Letters, Wednesday, March 28th, 2012

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Anarchy follows Libyan ‘victory,

IN March this year David Cameron and President Sarkozy strutted their stuff at the Elysee Palace, unashamedly congratulating each other on the Libyan triumph.

The fact that in the aftermath of their victory anarchy is now on the streets of Libya never got a mention.

The Gaddafi era is over, but hundreds of similar monsters have taken his place and terror is still on the menu, with groups who loot and murder at will. The National Transition Council (NTC), a Libyan committee funded and recognised by Cameron, is neither trusted nor in control. The country is run by hundreds of military who refuse to give their arms or submit to the NTC.

Mass graves of Gaddafi supporters have been uncovered, torture is rife and human right abuses are carried out with impunity.

A United Nations report tells us armed military are making illegal arrests, and torturing people to death in secret prisons.

Up to 9,000 detainees including women and children remain in private jails run by various “brigades” with very little known about what is going on inside them.

Even the police are intimidated. They took into custody three men who admitted they were part of an armed mob that had desecrated British war graves. The police let them go.

A senior police officer said: “We had no option but to release these men even though they admitted criminal damage. We have no control over them – they are too dangerous.”  

The people of Libya are living in a nightmare, and the promise of democratic elections seems far away.

It’s obvious Cameron jumped into this warmongering without any forward planning on how to keep the peace after the conflict. This makes him at least partly responsible for the tragic circumstances in Libya.

However, his attention span seems limited when it comes to this problem, and his main priority at the moment appears to be playing a game of ping-pong with President Obama.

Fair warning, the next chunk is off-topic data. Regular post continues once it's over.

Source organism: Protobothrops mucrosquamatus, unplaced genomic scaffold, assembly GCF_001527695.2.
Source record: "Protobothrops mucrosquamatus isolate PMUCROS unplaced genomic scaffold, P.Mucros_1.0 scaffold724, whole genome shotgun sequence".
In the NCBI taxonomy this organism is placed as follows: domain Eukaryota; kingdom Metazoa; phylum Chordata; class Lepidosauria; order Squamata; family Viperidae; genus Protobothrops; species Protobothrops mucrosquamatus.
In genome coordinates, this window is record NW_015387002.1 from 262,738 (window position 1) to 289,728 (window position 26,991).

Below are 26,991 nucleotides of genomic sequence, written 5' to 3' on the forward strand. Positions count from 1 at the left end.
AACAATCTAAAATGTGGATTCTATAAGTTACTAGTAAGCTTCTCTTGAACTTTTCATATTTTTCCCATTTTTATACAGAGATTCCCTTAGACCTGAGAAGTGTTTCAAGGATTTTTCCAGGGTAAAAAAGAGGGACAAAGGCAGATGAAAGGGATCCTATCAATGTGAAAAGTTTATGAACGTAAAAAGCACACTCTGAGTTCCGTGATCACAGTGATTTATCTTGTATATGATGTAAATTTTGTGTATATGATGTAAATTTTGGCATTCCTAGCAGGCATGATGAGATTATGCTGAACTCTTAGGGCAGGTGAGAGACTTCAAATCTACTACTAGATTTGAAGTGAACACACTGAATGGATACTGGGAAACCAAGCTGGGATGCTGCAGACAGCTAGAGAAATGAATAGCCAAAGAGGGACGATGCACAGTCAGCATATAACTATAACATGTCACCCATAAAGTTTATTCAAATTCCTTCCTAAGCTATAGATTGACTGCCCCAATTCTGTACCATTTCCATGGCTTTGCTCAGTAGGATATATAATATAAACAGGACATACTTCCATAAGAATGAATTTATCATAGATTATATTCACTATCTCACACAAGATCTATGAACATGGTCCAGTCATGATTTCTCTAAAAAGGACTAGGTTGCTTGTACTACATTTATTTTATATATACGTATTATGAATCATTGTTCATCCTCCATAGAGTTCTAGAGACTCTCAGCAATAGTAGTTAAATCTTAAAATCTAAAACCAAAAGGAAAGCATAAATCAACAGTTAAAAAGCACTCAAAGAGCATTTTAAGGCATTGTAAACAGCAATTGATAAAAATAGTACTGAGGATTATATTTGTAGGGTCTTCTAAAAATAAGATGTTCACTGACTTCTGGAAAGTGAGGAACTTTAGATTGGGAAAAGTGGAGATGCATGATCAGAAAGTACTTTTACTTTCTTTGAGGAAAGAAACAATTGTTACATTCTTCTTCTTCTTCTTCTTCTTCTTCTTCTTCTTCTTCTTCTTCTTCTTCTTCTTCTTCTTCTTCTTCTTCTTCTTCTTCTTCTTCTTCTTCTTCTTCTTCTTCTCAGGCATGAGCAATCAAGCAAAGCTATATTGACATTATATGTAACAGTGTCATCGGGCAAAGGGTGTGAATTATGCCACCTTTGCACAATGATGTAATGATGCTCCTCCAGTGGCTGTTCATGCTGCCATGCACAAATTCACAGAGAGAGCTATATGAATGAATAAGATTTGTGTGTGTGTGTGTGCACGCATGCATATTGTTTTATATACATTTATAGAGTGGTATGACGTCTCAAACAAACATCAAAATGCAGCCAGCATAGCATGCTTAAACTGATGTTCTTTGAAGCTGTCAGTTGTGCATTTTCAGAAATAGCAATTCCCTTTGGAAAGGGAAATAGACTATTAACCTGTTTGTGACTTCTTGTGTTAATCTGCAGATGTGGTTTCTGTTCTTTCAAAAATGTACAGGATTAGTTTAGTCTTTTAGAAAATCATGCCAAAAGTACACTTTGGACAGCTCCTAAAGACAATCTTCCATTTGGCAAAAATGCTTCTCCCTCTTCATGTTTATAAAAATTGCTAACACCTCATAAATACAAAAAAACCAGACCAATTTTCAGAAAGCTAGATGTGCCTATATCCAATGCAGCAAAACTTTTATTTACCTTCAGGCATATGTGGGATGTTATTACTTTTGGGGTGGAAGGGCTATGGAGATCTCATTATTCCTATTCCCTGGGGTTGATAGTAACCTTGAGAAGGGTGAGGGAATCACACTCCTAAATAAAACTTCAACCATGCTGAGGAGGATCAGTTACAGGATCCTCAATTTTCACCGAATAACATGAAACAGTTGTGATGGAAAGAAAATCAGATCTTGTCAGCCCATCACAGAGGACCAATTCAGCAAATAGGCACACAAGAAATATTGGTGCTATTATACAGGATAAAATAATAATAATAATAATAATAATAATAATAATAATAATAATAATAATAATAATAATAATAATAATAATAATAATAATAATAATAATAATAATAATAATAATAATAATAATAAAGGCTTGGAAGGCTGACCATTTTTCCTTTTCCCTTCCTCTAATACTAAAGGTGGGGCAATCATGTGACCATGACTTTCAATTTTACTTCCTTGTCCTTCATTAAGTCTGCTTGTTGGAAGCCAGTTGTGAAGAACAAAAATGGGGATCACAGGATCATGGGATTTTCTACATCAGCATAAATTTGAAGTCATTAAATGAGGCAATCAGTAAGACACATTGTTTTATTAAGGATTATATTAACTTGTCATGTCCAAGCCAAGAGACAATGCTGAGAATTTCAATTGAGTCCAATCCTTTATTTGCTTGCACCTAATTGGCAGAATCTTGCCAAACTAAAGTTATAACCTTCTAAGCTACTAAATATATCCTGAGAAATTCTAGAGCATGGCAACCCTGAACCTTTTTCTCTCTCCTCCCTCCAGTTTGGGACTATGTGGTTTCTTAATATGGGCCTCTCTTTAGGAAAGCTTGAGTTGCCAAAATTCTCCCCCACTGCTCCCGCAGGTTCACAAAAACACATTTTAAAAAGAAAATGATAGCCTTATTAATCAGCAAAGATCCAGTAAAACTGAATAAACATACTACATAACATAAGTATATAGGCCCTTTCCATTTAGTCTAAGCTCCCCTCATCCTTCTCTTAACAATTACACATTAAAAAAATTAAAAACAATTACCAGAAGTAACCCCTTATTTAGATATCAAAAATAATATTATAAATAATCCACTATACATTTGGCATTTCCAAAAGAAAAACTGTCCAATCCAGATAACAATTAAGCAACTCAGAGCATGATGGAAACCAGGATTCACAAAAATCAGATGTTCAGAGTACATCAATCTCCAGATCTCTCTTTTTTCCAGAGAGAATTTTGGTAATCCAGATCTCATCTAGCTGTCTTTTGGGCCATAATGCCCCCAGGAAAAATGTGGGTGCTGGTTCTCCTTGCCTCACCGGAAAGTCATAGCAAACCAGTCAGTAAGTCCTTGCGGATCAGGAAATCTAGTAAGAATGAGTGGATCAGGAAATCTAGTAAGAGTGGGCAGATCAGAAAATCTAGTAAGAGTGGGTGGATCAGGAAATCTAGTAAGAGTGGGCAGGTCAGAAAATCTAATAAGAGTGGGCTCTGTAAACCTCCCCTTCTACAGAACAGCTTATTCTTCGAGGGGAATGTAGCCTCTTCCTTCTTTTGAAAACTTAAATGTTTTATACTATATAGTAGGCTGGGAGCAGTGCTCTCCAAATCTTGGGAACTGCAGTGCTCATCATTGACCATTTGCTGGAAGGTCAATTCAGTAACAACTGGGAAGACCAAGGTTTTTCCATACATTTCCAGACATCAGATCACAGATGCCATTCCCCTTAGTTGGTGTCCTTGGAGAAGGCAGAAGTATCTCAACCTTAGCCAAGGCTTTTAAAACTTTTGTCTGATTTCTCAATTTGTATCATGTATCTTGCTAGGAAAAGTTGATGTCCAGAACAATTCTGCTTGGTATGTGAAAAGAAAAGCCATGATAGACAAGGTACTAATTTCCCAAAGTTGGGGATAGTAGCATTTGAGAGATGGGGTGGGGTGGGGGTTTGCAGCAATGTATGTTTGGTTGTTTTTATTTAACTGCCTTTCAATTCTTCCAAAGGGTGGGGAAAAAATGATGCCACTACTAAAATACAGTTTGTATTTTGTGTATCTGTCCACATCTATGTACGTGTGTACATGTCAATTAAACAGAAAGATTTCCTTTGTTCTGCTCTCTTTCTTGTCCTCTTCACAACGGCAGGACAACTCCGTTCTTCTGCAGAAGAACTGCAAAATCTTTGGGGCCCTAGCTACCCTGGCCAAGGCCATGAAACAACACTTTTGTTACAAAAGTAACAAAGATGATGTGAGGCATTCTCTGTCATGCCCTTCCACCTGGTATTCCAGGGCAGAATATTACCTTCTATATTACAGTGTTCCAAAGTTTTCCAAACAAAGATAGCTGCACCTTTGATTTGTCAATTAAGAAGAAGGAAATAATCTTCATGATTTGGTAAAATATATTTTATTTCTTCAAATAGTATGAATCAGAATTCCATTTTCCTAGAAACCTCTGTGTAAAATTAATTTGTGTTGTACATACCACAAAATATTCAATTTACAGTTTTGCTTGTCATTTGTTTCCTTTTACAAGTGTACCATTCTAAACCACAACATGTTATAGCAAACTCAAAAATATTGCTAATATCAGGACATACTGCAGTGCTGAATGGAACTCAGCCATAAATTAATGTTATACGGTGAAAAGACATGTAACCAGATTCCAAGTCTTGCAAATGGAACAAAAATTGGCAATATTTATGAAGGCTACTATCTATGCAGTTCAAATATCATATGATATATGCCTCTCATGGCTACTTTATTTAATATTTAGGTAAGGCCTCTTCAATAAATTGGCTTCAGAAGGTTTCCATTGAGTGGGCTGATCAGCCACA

W. Quinn, Duke Street, Millfield, Sunderland

Council to blame

THIS is to Sunderland Council.

You are killing Sunderland. Shops are closing, going out of business because of you.

There’s Villette Road, Pallion, Grangetown and Sea Road. And there will be more if you don’t put the rates down.

My friend left Sunderland two years ago and he said it’s the best thing he had ever done. He went to Newcastle, where has his own little shop.

He came back last week and stopped two days. He said that Sunderland has nothing. The council is to blame.

Dennis Wheldon, East End

Unfair wage rates

RE no relief for new minimum wage rates story: While the Government is set to announce tax cuts for people earning over £150,000, it has announced it is freezing the minimum wage for under-21-year-olds at £4.98.

What message does this send to our young people when the rates for those under 21 are frozen?

They deserve a fair day’s pay for a fair day’s work, and should not be left vulnerable to exploitation.

From October 1, 2012, the adult minimum wage rate is to increase from £6.08 to £6.19 – an extra 11p an hour is simply not enough.

Millions of workers need a living wage of £8 an hour to cope with rising prices and keep them out of poverty.

The Youth Development Rate stays the same at £4.98 an hour, as does the rate for 16 to 17-year-olds at £3.68 an hour. The Apprentice Rate increases from £2.60 to £2.65 per hour.

This just amounts to yet another pay cut for those who can least afford it.

Gemma Taylor, Houghton

Get smoke alarms

I WOULD just like to commend the fire brigade in Washington who went around our street on Friday, March 23, offering free smoke alarms.

I assured the officer I had two fitted and he took my details as to surname, house number, post code and number of occupants. Well done them.

My wife and I experienced the death of her father in Leam Lane Estate, Gateshead. He was a smoker and a stroke victim and confined to a chair. His wife popped out to the shops for a few minutes and came back to tragedy.

Maybe in his case a smoke alarm may not have saved him, but I would urge everyone to have smoke alarms fitted, because they would not want to witness what we and his wife did in 1979.

It still haunts us till this day, and we would not wish this on anyone.

Get those smoke alarms fitted now.

Bill Lynch, Burnhope Road, Barmston Village. Washington